Publications by authors named "Teresa Risopatron Knutsen"

3 Publications

  • Page 1 of 1

Health Behavior and Lifestyle Trends among Platelet Donors: Results from a Questionnaire-Based Survey in Norway.

Biomed Res Int 2021 22;2021:8891885. Epub 2021 Mar 22.

Department of Immunology and Transfusion Medicine, Akershus University Hospital, Norway.

Background: Blood donors are on average healthier than the general population, a phenomenon known as the "healthy donor effect." Earlier studies have also pointed to healthier behaviors among whole blood donors than the general population. This study is aimed at assessing the prevalence of four healthy behaviors (sufficient physical activity, avoiding cigarette smoking, low to moderate alcohol use, and maintaining a healthy weight) among platelet donors and to compare the results with those in the general population of similar ages.

Methods: Eighty-six platelet donors were asked to complete a questionnaire designed to assess physical activity, smoking, and alcohol use. Sociodemographic information including gender, age, and education was also collected from all participants. Chi-square statistics and logistic regression were used in statistical analysis.

Results: The mean age of the study donors was 51 years, 56% were female. Most were employed (90%), and 48% hold a bachelor's or higher degree. The prevalence of healthy behaviors differed by education gradients but not by gender and age. About 49% of the donors met the weekly physical activity recommendations, less than 5% were daily smokers, and~26% were classified as more frequent drinkers (≥1 to ≤5 times per week). The corresponding percentages for the general population were, respectively, 33%, 13%, and 35%. The prevalence of overweight and obesity, as assessed by body mass index (BMI), among donors were 50% and 29%, respectively, much higher than the current prevalence of overweight and obesity of 37% and 19%, respectively, among adults in the general population.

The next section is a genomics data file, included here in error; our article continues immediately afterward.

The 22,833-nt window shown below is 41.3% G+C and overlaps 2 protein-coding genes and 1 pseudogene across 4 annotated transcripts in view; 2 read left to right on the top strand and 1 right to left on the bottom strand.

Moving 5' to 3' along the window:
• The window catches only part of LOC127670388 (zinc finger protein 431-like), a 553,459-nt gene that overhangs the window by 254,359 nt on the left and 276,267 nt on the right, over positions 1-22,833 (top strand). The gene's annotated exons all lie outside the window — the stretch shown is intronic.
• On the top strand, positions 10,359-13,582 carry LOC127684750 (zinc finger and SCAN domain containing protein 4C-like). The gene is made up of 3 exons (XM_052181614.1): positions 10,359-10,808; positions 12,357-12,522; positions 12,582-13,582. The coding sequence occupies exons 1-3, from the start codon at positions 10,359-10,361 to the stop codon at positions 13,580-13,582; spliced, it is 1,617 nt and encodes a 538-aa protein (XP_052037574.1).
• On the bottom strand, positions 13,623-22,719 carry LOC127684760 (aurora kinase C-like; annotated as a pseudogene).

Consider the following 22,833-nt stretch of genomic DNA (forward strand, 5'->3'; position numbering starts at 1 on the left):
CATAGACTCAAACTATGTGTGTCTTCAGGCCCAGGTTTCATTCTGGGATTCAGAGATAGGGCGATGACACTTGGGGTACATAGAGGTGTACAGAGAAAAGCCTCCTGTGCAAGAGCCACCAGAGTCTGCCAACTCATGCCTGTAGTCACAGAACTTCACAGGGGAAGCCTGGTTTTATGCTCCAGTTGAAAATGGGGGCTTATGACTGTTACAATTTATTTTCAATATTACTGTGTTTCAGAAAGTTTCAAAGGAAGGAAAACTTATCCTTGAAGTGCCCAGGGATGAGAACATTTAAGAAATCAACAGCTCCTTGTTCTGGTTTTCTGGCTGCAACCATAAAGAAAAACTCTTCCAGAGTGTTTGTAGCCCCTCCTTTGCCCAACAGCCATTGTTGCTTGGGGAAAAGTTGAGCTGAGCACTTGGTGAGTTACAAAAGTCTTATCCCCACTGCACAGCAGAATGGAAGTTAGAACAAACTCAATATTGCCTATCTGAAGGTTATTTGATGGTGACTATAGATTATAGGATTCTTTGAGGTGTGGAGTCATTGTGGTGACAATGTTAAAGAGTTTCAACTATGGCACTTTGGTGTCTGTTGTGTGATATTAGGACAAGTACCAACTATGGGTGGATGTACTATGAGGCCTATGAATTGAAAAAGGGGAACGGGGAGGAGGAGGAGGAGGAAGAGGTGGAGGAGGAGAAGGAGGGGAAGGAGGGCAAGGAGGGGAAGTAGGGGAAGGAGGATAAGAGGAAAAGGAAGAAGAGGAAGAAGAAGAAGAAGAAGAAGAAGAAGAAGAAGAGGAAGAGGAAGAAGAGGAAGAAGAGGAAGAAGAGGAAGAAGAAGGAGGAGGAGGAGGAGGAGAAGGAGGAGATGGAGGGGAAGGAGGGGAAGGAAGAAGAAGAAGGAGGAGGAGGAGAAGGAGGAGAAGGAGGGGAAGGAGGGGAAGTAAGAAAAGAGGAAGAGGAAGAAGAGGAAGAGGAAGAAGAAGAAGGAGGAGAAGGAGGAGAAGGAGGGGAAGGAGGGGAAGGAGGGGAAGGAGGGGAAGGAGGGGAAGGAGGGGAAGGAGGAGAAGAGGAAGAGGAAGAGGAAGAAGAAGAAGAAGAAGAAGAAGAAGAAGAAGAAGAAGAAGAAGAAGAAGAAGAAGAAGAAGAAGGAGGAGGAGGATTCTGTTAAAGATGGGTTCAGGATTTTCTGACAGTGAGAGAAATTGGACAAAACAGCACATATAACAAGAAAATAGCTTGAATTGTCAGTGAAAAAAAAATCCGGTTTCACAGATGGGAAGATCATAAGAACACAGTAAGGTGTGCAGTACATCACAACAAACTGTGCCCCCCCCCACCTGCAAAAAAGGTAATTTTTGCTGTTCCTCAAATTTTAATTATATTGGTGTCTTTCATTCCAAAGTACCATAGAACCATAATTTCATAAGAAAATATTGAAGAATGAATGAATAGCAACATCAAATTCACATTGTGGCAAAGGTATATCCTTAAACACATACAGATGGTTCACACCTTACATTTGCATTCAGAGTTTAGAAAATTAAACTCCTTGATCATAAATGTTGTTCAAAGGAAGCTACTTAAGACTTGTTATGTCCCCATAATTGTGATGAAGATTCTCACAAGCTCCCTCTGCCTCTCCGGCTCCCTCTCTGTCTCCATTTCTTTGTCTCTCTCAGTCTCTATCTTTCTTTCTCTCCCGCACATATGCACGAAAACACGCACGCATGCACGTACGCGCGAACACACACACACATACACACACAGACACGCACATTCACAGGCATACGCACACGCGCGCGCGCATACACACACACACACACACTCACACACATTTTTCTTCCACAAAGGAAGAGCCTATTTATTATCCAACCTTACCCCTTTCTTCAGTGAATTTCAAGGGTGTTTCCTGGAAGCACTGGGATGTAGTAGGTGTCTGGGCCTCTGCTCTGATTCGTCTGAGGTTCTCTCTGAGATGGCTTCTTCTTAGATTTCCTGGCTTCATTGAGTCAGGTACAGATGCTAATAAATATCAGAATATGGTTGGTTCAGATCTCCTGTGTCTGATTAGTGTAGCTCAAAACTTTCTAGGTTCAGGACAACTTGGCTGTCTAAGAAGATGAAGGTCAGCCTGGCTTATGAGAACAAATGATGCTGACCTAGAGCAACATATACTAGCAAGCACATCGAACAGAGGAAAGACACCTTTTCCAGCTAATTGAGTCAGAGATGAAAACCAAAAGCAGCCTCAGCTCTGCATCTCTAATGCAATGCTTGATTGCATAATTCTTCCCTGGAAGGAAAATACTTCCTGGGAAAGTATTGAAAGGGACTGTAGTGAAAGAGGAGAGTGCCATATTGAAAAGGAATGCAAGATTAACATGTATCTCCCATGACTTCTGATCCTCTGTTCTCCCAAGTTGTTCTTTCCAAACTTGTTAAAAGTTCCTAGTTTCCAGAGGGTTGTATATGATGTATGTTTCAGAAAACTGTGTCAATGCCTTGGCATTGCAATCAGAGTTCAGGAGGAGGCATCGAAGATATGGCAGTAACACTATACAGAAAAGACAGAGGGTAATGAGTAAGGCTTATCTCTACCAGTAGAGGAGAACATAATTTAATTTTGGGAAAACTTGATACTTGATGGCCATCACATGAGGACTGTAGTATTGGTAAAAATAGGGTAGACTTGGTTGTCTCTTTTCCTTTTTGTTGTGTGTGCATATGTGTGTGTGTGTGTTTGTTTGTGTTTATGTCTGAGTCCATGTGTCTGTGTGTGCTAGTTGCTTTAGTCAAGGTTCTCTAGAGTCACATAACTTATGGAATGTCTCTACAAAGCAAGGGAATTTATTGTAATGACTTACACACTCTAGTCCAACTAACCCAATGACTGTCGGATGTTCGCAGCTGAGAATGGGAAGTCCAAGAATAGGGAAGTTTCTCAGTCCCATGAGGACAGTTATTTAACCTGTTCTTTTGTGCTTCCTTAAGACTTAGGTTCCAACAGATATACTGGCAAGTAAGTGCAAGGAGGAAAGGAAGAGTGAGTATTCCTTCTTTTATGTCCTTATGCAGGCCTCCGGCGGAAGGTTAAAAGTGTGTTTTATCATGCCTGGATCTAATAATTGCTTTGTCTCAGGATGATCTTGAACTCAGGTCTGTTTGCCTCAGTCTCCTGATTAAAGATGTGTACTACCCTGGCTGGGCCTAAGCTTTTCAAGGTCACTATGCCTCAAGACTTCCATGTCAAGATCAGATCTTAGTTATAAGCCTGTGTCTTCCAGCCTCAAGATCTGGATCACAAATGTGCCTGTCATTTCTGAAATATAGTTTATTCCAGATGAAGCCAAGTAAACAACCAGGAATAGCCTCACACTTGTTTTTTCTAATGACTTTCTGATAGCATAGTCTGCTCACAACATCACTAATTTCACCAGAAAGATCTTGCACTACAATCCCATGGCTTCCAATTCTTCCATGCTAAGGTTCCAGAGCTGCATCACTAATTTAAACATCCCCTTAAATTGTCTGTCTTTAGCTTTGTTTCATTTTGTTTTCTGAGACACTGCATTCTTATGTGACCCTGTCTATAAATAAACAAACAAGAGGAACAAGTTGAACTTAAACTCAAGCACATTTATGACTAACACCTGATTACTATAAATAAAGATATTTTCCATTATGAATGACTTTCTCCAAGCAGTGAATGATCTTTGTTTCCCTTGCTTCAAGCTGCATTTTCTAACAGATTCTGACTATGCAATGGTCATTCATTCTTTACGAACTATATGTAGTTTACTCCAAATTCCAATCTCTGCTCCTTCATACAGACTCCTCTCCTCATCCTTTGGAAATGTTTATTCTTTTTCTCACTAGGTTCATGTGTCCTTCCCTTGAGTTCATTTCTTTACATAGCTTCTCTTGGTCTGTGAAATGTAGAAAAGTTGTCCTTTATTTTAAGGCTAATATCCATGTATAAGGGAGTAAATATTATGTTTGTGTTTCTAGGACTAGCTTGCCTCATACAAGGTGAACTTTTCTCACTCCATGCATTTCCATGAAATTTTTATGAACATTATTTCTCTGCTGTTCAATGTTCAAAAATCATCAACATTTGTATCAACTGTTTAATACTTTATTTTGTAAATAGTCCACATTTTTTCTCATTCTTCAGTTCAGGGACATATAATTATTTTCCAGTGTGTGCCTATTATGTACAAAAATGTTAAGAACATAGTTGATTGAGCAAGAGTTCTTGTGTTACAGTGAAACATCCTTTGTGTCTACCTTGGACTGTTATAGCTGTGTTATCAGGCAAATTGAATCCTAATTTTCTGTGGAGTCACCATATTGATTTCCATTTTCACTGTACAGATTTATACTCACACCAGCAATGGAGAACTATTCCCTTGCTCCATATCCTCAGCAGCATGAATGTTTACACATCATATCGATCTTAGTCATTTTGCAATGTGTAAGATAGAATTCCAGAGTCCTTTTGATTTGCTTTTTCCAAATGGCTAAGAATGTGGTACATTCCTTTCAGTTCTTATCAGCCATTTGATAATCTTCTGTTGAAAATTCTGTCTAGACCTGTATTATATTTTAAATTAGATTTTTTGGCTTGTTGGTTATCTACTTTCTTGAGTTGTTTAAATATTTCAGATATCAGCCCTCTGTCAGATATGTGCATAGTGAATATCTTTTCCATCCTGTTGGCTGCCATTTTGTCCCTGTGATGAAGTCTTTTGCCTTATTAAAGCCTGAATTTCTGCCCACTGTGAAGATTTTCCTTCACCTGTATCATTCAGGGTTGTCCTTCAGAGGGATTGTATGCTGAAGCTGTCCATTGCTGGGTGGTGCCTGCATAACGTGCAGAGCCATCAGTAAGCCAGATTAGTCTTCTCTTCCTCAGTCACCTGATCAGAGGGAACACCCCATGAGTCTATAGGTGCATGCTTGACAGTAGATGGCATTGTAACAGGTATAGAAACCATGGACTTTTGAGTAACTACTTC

Conclusions: The individual health behaviors of the majority of the study population could be characterized by a relatively high level of physical activity, low prevalence of daily smoking, and moderate alcohol drinking. The above-average overweight/obesity prevalence among platelet donors in this cohort is of concern because of the potential serious health consequences and it warrants further reflection.
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May 2021

Relationship of Baseline Hemoglobin Level with Serum Ferritin, Postphlebotomy Hemoglobin Changes, and Phlebotomy Requirements among HFE C282Y Homozygotes.

Biomed Res Int 2015 26;2015:241784. Epub 2015 Aug 26.

Department of Immunology and Transfusion Medicine, Akershus University Hospital, University of Oslo, Norway.